Percentage of the population 15 years of age and over that is illiterate, by ethnic origin, Canada, 1871 and 1971
|Total (per cent)||20.2||6.3|
|SOURCE: Canadian Historical Mobility Project, 1871 Census of Canada; Statistics Canada, 1971 Census of Canada, Public Use Sample, Individual File|
|NOTE: Dashes indicate that data are unavailable|
ing in Quebec was not compulsory at the turn of the century or even thirty-five years later ( Miner 1939:35-37). The English were the most literate of the specific ethnic populations, again reflecting their social and economic dominance. Scandinavians were among the most literate of the immigrant populations during the twentieth century along with the Dutch and Germans, while the Ukrainians and Italians were among the most illiterate ( Hurd 1929:28). The data presented in Table 9 support Hurd's earlier findings. These data further suggest that those willing to intermarry in 1871 would most likely prefer an English spouse or one of British origin in 1971. Their higher levels of status from both an occupational and educational view would make them more desirable as marriage partners than those of other ethnic or cultural origin groups.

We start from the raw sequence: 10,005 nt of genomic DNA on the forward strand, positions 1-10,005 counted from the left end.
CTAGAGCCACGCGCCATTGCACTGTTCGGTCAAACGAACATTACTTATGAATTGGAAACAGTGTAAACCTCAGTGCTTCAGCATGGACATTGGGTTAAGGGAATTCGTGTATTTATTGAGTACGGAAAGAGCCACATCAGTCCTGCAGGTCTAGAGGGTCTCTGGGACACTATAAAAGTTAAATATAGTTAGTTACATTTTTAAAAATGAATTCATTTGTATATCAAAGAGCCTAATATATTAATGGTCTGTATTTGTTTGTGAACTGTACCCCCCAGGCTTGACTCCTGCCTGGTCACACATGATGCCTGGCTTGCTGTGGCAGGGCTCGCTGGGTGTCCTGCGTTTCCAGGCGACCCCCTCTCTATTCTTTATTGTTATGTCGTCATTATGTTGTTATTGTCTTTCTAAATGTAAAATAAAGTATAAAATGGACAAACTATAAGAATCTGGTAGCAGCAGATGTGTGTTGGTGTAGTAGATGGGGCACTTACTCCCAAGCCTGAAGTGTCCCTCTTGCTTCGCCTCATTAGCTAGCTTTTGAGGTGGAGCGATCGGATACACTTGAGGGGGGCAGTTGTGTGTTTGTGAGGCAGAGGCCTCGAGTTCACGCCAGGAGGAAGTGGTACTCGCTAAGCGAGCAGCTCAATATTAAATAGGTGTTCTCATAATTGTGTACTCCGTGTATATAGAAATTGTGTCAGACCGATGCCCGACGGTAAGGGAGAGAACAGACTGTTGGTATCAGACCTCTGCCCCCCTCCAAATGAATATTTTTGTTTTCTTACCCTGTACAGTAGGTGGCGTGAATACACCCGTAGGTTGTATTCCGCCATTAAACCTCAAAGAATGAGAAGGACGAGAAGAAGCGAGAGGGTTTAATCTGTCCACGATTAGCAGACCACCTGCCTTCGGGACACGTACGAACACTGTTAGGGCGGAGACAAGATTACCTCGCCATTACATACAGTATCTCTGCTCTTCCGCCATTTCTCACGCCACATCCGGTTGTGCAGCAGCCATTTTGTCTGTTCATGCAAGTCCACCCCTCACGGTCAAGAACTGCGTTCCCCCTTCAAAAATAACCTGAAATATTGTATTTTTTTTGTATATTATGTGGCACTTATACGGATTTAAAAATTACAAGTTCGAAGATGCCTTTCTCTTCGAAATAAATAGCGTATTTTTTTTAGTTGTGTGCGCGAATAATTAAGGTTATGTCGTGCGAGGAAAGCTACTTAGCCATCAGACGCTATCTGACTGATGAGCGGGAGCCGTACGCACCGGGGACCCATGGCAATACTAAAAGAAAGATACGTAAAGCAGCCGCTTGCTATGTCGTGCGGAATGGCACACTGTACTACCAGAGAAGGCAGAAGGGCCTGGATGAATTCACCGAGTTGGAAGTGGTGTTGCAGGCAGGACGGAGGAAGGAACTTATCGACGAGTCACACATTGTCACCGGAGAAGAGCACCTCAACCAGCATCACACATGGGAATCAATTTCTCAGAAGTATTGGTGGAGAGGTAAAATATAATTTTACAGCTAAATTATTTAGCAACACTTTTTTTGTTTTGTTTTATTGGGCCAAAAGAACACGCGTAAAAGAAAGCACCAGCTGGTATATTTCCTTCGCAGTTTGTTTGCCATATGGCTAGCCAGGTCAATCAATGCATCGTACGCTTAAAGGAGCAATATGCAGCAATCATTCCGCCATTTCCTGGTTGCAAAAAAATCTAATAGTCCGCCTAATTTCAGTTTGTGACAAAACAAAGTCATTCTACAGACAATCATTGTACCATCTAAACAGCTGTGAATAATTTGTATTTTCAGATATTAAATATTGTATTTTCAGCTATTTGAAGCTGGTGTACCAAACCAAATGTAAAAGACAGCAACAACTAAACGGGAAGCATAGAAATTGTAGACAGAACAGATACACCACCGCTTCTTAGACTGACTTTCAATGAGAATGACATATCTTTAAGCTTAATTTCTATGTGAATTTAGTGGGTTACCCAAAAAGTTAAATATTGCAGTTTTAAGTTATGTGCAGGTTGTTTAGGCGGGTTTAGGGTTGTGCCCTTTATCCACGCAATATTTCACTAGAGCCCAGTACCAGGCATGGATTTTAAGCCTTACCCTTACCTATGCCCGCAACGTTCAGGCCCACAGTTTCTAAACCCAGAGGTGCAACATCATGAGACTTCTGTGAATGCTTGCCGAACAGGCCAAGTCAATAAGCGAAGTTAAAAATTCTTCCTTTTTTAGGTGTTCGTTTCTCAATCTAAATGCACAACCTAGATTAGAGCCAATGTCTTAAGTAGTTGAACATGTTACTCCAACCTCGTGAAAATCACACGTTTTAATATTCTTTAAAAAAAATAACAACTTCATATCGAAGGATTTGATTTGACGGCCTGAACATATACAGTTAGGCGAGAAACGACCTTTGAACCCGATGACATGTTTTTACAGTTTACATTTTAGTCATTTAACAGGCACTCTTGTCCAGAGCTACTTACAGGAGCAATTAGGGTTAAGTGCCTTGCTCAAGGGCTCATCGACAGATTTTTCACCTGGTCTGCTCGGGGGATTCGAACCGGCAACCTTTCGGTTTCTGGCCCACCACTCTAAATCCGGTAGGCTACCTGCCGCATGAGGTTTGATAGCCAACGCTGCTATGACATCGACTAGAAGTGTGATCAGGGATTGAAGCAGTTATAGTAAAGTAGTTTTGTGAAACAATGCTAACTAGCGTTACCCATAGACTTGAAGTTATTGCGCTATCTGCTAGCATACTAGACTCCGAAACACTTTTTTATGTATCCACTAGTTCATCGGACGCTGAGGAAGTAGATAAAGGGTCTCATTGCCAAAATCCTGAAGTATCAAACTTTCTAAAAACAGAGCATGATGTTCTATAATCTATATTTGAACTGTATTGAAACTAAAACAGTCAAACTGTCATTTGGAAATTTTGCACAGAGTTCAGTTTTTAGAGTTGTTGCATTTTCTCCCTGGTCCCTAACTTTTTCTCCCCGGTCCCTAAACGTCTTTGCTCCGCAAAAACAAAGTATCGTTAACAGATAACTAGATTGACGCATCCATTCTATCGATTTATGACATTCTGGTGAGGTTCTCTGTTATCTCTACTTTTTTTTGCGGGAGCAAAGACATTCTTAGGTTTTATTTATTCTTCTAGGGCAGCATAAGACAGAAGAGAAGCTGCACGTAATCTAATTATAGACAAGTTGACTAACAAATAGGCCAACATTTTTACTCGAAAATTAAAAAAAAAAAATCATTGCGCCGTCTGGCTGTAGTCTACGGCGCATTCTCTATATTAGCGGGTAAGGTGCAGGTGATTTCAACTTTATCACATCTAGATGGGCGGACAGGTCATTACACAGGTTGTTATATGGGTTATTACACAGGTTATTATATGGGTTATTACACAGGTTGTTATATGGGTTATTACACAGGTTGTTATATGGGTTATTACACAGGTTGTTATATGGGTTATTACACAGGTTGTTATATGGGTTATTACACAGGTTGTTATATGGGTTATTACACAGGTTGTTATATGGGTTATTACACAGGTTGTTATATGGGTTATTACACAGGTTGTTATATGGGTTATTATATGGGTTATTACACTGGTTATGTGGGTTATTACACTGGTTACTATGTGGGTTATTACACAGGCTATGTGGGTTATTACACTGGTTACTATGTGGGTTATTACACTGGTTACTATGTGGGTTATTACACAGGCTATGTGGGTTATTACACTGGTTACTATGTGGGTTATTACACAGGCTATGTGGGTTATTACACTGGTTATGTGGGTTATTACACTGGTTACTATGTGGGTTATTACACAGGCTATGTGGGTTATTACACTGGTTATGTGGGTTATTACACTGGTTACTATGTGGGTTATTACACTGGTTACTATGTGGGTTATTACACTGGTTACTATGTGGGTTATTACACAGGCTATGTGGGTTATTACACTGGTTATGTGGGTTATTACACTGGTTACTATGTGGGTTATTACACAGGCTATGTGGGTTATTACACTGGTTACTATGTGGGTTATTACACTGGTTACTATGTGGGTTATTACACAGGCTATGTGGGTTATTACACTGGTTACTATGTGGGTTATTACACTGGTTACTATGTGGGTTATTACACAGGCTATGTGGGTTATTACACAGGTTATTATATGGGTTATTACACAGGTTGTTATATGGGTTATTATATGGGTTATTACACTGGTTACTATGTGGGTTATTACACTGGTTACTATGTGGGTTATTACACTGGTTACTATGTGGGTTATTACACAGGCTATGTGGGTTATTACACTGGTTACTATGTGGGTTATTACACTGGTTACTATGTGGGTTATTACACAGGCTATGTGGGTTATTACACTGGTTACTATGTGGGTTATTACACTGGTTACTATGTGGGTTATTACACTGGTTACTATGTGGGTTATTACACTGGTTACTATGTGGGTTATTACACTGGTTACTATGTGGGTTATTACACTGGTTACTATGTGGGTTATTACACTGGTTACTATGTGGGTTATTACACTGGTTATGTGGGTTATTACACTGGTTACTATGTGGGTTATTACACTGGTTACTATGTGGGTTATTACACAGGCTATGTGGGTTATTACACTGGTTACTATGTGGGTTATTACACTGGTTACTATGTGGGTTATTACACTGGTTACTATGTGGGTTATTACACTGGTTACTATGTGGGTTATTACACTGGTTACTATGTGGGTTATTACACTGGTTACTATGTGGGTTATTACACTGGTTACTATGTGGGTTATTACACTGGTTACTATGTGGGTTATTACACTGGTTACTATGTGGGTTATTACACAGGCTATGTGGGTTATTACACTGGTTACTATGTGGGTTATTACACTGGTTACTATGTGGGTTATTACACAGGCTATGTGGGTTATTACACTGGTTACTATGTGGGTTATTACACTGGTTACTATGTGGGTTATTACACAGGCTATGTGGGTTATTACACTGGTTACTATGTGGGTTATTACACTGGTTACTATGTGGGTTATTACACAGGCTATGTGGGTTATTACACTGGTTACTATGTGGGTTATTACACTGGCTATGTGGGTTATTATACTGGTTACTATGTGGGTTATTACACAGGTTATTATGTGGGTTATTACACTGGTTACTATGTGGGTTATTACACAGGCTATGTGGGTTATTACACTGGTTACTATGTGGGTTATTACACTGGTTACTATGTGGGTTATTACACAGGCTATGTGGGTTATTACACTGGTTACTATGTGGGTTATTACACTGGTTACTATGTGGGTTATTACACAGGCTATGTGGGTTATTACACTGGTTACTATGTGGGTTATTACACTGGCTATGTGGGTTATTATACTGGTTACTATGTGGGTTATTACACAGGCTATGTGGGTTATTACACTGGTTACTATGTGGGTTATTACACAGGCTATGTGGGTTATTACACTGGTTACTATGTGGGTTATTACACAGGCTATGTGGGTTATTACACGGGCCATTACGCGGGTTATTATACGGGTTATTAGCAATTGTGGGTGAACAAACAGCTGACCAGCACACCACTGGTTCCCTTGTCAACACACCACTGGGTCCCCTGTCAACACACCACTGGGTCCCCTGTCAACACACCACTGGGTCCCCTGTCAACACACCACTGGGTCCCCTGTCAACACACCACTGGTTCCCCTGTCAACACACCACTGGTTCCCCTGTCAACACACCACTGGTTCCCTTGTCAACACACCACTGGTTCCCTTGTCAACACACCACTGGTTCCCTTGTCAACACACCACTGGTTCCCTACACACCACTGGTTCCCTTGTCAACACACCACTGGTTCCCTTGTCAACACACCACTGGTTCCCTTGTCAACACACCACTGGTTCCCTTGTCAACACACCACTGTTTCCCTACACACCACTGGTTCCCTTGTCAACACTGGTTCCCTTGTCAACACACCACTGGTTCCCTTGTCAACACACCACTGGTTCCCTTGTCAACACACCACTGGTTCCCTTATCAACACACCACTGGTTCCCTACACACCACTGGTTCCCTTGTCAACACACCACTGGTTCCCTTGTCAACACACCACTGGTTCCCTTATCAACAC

Intermarriage is a reflection of both structural and normative or